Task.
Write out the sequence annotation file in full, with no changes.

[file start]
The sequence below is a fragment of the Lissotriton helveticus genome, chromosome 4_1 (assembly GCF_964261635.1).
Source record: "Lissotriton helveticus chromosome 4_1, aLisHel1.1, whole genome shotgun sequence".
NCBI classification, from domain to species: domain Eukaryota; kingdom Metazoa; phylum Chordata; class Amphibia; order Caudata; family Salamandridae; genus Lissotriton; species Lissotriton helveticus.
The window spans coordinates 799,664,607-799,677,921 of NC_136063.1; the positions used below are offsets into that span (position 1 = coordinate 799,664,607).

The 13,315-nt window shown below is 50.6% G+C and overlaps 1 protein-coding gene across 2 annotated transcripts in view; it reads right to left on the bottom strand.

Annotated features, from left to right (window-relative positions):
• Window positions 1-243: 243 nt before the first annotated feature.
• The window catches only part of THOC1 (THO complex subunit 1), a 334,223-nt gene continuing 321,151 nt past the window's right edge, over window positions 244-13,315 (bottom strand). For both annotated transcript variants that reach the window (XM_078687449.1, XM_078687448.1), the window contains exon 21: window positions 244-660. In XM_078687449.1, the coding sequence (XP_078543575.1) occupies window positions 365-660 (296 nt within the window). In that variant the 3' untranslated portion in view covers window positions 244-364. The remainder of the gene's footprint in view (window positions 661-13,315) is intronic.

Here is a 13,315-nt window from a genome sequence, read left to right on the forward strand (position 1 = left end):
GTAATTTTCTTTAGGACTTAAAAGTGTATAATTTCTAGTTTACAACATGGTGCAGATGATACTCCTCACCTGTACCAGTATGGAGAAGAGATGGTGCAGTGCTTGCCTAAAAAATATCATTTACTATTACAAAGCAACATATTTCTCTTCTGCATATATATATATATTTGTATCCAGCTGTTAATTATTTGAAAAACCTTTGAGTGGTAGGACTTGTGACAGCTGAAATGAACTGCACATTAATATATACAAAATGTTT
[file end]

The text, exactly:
The sequence below is a fragment of the Lissotriton helveticus genome, chromosome 4_1 (assembly GCF_964261635.1).
Source record: "Lissotriton helveticus chromosome 4_1, aLisHel1.1, whole genome shotgun sequence".
NCBI classification, from domain to species: domain Eukaryota; kingdom Metazoa; phylum Chordata; class Amphibia; order Caudata; family Salamandridae; genus Lissotriton; species Lissotriton helveticus.
The window spans coordinates 799,664,607-799,677,921 of NC_136063.1; the positions used below are offsets into that span (position 1 = coordinate 799,664,607).

The 13,315-nt window shown below is 50.6% G+C and overlaps 1 protein-coding gene across 2 annotated transcripts in view; it reads right to left on the bottom strand.

Annotated features, from left to right (window-relative positions):
• Window positions 1-243: 243 nt before the first annotated feature.
• The window catches only part of THOC1 (THO complex subunit 1), a 334,223-nt gene continuing 321,151 nt past the window's right edge, over window positions 244-13,315 (bottom strand). For both annotated transcript variants that reach the window (XM_078687449.1, XM_078687448.1), the window contains exon 21: window positions 244-660. In XM_078687449.1, the coding sequence (XP_078543575.1) occupies window positions 365-660 (296 nt within the window). In that variant the 3' untranslated portion in view covers window positions 244-364. The remainder of the gene's footprint in view (window positions 661-13,315) is intronic.

Here is a 13,315-nt window from a genome sequence, read left to right on the forward strand (position 1 = left end):
GTAATTTTCTTTAGGACTTAAAAGTGTATAATTTCTAGTTTACAACATGGTGCAGATGATACTCCTCACCTGTACCAGTATGGAGAAGAGATGGTGCAGTGCTTGCCTAAAAAATATCATTTACTATTACAAAGCAACATATTTCTCTTCTGCATATATATATATATTTGTATCCAGCTGTTAATTATTTGAAAAACCTTTGAGTGGTAGGACTTGTGACAGCTGAAATGAACTGCACATTAATATATACAAAATGTTT